02 March 2009
Conergy is using igus components to boost efficiency of production of energy by approximately 30 per cent. The German based renewable energy specialist turned to igus for plain bearing applications, rod end bearings and linear units in its SolarOptimus tracking systems.
SolarOptimus systems, designed by Conergy, can increase energy production
Conergy was founded in 1996 as a solar system integrator and provides complete system solutions for the production of renewable energy, recently presenting its new tracking solution for photovoltaic systems, the SolarOptimus.
This system has the task of always optimising the alignment of the photovoltaic generators, an investment that can increase energy production by more than 30 per cent using twin-axis tracking systems. In Northern Europe, this optimum position detection always moves to the brightest spot in cloudy conditions. In southern Europe, where the sky is often cloudless and there is a high brightness level, a system that keeps the photovoltaic modules at a right angle to sunray incidence on the basis of astronomical data is more effective.
The SolarOptimus was developed especially for the radiation-intensive southern Europe regions. Philipp Vanicek, product manager, explained how the modules moved ‘in two horizontal axes according to an astronomical algorithm.’
During development of the frame system, the main focus was on durability and maintenance freedom, since the systems are often set up in remote areas without any on-site personnel. For this reason, the developers consciously eliminated complex drive systems, choosing simple components for motors and bearings.
SolarOptimus turned to igus for components that would withstand the harsh conditions in Spain
Bernd Krabbe, also a project manager for SolarOptimus development, asked bearing system suppliers for suggestions on how to deal with challenging environments. Locations for the solar systems are often very dry, with high levels of sand and fine dust. Additionally there is a very wide temperature spectrum.
Following the consultation, the main axes of the frame systems, which are around 20m long, were fitted with iglidur plastic bearings, from igus, which has its UK base in Northampton. The ‘built-in’ solid lubricant of the polymer ensures that no lubricants have to be added.
To reduce the strain on the drive systems, the Conergy development engineers have used linear bearings in the adjustment systems. Igus DryLin linear plain bearings aim to guarantee the exact linear motion of the axes. The DryLin W bearing slides on a hard anodised aluminium rail profile, providing low-friction running without ‘stick/slip effects’. Igus adapted the mounting plate for the moving components to the requirements of the Conergy developers. The system is designed so any debris is pushed away by a ‘snowplough effect’ without affecting the gliding properties.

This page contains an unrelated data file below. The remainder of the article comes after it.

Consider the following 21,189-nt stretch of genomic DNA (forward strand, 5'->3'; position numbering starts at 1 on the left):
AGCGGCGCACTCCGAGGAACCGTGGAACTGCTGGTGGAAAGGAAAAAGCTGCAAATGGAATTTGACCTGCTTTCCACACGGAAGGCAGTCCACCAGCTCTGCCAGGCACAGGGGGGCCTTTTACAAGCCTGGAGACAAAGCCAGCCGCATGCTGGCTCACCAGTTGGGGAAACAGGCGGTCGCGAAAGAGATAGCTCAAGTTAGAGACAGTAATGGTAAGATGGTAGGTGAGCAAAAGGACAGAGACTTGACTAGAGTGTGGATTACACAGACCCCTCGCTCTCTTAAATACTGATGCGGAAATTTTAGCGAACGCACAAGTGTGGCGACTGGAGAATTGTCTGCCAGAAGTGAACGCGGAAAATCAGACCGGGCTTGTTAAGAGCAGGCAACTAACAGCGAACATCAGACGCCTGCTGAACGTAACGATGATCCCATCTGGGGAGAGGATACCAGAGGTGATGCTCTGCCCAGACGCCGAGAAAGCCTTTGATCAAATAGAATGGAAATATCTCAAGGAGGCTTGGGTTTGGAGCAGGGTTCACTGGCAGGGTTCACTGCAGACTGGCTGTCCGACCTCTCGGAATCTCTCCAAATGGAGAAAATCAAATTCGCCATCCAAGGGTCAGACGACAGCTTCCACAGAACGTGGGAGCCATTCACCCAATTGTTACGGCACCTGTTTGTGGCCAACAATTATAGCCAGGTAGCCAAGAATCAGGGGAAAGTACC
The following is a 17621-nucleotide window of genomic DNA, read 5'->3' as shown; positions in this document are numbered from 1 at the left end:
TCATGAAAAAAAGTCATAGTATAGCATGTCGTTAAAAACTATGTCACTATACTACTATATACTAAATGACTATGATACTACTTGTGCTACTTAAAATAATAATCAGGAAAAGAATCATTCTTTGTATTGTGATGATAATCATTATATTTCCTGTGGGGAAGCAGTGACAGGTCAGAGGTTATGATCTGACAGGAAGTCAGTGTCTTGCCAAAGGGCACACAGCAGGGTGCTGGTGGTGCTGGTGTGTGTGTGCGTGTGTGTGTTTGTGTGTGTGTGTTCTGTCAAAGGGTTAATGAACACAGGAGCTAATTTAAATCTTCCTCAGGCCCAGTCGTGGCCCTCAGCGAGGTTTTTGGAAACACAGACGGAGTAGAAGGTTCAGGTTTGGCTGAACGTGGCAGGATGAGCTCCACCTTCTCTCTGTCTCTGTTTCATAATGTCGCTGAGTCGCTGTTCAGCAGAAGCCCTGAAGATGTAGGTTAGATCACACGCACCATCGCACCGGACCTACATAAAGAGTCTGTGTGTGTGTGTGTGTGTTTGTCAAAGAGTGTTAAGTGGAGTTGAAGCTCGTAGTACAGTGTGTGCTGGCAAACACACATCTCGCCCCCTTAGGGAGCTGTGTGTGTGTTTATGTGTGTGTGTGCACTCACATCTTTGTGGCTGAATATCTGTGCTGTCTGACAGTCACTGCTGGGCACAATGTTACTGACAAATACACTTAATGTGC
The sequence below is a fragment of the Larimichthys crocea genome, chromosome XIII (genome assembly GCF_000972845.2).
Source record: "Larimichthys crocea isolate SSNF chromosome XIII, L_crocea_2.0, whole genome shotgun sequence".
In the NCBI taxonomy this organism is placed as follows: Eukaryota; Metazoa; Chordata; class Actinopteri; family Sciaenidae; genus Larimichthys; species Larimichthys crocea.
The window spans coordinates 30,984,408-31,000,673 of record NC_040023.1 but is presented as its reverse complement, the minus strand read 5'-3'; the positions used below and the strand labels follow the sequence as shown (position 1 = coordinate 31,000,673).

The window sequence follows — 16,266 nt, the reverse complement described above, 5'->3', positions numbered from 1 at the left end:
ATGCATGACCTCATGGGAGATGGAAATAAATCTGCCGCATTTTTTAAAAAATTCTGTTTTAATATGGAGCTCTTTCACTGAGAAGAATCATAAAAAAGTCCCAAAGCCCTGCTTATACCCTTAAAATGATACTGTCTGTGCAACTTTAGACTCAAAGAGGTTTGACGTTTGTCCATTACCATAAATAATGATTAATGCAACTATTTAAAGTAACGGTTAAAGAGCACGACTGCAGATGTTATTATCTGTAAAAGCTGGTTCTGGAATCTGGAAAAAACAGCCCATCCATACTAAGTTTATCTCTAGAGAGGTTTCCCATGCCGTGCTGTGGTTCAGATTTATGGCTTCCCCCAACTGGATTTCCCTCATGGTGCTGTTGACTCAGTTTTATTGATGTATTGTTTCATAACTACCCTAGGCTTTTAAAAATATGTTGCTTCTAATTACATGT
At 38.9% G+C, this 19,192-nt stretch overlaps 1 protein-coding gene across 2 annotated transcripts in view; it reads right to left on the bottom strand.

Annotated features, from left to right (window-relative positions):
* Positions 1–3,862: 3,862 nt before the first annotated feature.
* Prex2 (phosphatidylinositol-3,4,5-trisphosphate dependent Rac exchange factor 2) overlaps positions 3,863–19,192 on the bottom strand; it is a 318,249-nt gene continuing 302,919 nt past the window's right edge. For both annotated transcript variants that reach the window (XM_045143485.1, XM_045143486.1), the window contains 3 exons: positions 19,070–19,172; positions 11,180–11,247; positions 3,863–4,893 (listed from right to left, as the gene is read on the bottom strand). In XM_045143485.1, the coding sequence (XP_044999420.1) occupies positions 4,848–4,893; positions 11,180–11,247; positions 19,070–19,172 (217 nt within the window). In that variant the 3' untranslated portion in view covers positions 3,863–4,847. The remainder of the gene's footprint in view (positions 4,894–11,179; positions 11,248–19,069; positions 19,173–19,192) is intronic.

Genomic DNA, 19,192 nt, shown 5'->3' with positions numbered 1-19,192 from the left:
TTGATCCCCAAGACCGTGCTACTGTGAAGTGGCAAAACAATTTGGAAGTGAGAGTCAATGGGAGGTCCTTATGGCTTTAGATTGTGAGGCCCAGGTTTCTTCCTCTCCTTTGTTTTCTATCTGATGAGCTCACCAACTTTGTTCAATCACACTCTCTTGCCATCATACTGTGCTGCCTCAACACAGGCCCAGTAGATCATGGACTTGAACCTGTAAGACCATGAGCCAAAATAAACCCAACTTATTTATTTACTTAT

Philipp Vanicek, product manager of SolarOptimus, says the main focus was maintenance free operation
Finally, Conergy used igubal rod end bearings for the couplings, which link the solar module carriers together.
The drives of the module frames, which are responsible for the north-south alignment, apply a force of 6,800 N, the drive of the main frames for east-west tracking 10,000 N.
The speed is low, at maximum 4 mm/s, and the drive is moved through a maximum of one full revolution per day. Nevertheless, high demands are made on wear resistance, because the environmental conditions affect all components. Igus carried out a series of tests for Conergy, and had extremely abrasive sand flown in from southern Spain, where the first SolarOptimus systems have been installed. Igus claims the result showed its bearings did not have to be replaced over the whole calculated service life of the SolarOptimus. This also applies to the UV resistance of the plastic as well as the wide temperature range and the humidity.
When the project is complete, 800 movable systems will be producing solar energy at the Spanish location and feeding it into the power network.
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